It is 2017 and women are making inroads of progress toward being seen as bosses, executives, and company founders. But a striking new Pew Research Center survey finds that the default for society’s vision of working ambition is still a man.
Gender stereotypes about women being homemakers and men being breadwinners persist. This past August and September, a group of 4,000 nationally representative U.S. adults were asked to answer what pressures they thought men and women faced, and their answers made it clear that men are still seen as the main provider in family units.
The top pressures for men were earning money for their families and being successful in their careers. While three in four Americans agreed that the biggest pressure point for men is supporting their family financially, only 40% agreed that this was a top priority for women.
Meanwhile, more than 70% of Americans thought that the biggest pressures for women are being an involved parent and being physically attractive. In the list of presumed societal pressures, being a breadwinner or good at their job came in last for women.
The reason for the gendered differences may become clearer when you see how the majority of Americans view men and women’s best contributions to society.
When the participants were asked open-ended questions about what traits society values most in men and women, the top values for men were honesty, professional success, and ambition. Meanwhile, when asked what were the most valuable qualities a women could have, participants’ top answers were: being physically attractive, nurturing, and smart.
According to Pew, college-educated adults are more likely than their less-educated peers to say that men face a lot of pressure to be successful in their careers. At the same time, the highly educated are less likely to say that men face pressure to be involved parents or to be physically attractive.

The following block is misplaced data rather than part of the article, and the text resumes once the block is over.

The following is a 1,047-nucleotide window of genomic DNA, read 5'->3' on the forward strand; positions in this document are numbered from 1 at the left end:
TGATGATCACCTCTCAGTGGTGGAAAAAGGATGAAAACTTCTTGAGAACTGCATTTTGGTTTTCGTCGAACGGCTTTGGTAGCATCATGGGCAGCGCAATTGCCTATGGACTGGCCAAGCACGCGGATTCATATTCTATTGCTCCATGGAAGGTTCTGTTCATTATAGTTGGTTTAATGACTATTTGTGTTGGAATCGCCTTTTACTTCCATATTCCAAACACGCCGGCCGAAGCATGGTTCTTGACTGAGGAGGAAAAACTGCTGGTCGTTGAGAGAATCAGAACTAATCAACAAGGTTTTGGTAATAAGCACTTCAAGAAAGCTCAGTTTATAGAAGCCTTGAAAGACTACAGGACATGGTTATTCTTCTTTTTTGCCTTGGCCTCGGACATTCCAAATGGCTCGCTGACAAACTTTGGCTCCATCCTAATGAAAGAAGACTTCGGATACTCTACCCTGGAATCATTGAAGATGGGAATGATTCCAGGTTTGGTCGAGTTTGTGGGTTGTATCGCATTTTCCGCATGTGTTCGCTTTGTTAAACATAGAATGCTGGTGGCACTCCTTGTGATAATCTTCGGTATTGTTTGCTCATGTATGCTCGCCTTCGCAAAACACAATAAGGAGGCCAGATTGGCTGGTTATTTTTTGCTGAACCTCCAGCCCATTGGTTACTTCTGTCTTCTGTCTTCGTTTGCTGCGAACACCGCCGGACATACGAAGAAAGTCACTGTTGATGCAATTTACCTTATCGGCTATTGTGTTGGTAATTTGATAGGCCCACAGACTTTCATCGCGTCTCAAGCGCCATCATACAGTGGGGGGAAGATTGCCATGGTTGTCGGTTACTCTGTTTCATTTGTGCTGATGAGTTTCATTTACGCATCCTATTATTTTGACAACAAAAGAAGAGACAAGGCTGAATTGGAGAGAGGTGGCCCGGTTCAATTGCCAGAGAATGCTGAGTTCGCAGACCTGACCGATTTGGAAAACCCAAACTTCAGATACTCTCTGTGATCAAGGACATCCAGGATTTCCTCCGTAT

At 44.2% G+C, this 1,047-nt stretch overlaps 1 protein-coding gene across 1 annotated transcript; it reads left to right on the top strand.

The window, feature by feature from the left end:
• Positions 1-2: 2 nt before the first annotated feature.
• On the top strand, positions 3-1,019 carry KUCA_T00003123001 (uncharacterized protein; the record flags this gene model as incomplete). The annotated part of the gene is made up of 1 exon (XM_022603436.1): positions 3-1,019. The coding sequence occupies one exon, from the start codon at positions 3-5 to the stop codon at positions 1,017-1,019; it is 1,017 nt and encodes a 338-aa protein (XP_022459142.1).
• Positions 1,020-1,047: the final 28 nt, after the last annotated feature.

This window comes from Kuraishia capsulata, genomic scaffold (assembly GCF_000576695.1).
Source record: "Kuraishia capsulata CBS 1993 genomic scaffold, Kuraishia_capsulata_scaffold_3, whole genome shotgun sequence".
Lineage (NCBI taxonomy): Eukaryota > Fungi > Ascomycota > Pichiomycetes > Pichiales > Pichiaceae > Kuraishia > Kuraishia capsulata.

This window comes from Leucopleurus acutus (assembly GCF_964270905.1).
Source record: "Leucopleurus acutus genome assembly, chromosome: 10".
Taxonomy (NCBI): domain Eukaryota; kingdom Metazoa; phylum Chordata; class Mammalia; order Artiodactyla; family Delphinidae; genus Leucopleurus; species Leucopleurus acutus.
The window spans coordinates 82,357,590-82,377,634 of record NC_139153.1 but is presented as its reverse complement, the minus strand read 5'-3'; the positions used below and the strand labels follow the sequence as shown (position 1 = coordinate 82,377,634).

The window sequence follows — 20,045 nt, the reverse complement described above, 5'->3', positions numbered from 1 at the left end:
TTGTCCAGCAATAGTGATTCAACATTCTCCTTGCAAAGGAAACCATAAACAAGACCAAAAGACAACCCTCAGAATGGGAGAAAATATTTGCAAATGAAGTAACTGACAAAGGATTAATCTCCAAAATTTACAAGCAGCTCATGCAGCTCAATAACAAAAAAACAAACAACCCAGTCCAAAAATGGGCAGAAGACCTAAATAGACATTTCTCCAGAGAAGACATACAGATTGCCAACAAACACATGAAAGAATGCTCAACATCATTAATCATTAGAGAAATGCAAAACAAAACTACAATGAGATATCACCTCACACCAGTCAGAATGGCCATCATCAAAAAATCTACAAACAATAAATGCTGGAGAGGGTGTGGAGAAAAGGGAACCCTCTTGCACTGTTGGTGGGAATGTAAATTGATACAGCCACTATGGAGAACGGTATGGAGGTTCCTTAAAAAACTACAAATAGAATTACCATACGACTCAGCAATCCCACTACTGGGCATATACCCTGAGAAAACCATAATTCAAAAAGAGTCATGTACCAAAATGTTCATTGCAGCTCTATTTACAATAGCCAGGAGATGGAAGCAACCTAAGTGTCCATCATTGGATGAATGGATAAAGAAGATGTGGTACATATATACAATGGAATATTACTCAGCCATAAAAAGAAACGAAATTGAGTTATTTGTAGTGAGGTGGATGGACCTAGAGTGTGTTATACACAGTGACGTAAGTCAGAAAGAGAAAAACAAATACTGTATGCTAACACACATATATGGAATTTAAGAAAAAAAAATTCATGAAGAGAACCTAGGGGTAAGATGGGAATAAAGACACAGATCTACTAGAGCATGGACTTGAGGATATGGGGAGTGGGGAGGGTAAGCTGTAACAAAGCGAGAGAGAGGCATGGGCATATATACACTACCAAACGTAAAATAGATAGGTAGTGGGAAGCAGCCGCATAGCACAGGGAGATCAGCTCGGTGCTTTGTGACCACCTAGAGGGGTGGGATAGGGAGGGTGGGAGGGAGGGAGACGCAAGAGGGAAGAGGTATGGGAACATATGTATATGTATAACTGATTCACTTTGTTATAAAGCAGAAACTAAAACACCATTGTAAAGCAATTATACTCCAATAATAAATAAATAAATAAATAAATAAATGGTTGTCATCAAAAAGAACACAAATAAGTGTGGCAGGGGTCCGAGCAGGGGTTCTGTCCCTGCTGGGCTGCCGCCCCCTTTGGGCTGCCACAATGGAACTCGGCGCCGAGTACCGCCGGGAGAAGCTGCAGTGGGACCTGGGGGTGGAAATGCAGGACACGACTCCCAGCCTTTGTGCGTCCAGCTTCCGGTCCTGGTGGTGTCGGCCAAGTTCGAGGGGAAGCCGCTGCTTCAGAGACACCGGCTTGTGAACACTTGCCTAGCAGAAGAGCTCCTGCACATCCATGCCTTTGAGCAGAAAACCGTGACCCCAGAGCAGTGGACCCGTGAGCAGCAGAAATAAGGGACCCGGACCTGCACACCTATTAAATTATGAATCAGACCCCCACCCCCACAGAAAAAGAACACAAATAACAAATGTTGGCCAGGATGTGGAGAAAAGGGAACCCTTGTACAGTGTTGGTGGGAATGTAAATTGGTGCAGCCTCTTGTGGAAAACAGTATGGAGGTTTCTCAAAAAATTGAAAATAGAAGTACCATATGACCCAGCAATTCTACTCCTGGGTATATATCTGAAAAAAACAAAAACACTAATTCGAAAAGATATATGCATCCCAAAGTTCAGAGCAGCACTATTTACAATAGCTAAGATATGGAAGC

“Three-quarters of adults with at least a bachelor’s degree say that men face a lot of pressure to be successful in their job or career, compared with 68% with some college experience and 62% with a high school diploma or less,” Pew reports. “By contrast, 61% with a high school diploma or less say that men face a lot of pressure to be an involved parent, compared with 46% with some college experience and 38% with at least a bachelor’s degree.”
Another finding from Pew was that the more degrees you have, the less likely you are to believe that women face financial and work pressures to succeed and make money. While half of Americans with a high school degree or less agreed that the top pressures for women were financially supporting their families and succeeding in their chosen careers, that number drops to 36% and 43% for people with some college experience, and 31% and 40% for people with a bachelor’s degree.
The findings are a reminder that you can well-schooled and still not be educated in the challenges that women face to succeed outside of the domestic sphere. As multiple studies have shown, the gender gap in women’s paychecks and their representation in powerful positions closes when women and men are seen as equally capable at being parents and at being successful employees.
The Pew Research Center survey shows that we have a long way to go before that’s the case.